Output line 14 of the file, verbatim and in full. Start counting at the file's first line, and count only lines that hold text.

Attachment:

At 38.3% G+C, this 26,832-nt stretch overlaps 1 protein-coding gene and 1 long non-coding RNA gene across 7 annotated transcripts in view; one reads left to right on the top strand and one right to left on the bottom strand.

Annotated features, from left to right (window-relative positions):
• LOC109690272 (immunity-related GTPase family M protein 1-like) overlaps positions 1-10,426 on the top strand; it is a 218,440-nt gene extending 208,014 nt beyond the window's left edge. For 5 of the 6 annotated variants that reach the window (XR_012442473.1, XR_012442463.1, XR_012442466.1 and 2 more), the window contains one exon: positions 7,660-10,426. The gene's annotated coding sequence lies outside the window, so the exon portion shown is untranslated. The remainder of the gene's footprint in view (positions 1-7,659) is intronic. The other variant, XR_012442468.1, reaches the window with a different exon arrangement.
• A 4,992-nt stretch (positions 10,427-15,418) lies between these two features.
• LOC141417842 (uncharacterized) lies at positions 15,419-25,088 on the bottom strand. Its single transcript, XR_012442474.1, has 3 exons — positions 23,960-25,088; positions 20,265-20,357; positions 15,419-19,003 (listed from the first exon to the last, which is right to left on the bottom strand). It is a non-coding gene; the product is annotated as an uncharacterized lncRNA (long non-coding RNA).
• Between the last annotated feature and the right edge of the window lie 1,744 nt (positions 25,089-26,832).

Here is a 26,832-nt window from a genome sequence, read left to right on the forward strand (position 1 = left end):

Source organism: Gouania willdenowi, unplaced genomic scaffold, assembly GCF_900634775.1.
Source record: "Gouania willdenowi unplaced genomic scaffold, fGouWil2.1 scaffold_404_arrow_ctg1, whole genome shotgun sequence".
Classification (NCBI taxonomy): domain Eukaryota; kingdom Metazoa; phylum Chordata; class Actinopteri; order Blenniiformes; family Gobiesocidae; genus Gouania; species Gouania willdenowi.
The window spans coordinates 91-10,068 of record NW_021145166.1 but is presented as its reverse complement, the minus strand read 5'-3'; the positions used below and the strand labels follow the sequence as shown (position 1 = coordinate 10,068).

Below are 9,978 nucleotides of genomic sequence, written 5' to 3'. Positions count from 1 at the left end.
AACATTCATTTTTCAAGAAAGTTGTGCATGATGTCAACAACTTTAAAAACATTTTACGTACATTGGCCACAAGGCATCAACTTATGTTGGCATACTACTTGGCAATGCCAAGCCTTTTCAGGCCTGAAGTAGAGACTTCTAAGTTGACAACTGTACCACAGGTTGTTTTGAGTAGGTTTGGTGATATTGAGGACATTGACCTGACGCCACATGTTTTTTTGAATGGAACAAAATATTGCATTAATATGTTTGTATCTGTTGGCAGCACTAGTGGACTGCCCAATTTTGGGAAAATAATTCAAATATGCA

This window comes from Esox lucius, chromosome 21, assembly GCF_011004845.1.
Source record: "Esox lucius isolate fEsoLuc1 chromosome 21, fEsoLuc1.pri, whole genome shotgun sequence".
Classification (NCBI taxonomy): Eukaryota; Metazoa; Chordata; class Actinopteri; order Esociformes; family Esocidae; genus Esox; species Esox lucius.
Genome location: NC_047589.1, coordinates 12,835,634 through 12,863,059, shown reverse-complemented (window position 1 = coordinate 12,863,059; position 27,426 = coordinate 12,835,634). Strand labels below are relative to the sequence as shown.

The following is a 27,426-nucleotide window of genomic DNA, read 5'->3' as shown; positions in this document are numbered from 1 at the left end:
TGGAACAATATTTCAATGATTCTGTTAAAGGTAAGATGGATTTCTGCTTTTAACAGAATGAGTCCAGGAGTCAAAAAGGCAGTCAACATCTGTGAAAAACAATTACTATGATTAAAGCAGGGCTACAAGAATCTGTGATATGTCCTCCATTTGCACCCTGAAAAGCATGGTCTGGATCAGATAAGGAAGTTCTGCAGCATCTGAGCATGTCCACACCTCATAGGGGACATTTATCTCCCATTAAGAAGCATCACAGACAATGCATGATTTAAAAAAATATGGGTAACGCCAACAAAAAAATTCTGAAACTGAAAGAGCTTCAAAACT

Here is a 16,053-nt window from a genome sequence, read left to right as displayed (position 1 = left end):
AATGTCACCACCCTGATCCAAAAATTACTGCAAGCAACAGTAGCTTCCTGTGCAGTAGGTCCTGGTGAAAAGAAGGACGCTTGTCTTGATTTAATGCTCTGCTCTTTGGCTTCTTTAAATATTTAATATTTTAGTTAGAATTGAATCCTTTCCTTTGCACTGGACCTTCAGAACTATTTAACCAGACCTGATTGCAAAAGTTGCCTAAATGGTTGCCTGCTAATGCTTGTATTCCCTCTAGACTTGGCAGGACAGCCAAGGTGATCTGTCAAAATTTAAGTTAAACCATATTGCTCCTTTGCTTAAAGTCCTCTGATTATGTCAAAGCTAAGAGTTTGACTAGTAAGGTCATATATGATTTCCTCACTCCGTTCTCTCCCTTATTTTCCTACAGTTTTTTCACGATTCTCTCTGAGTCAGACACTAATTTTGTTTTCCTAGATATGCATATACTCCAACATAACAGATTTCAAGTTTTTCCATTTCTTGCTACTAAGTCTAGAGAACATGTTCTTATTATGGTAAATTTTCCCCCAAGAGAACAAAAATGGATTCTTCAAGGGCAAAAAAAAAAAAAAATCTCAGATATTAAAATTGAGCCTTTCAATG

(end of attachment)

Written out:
This window comes from Esox lucius, chromosome 21, assembly GCF_011004845.1.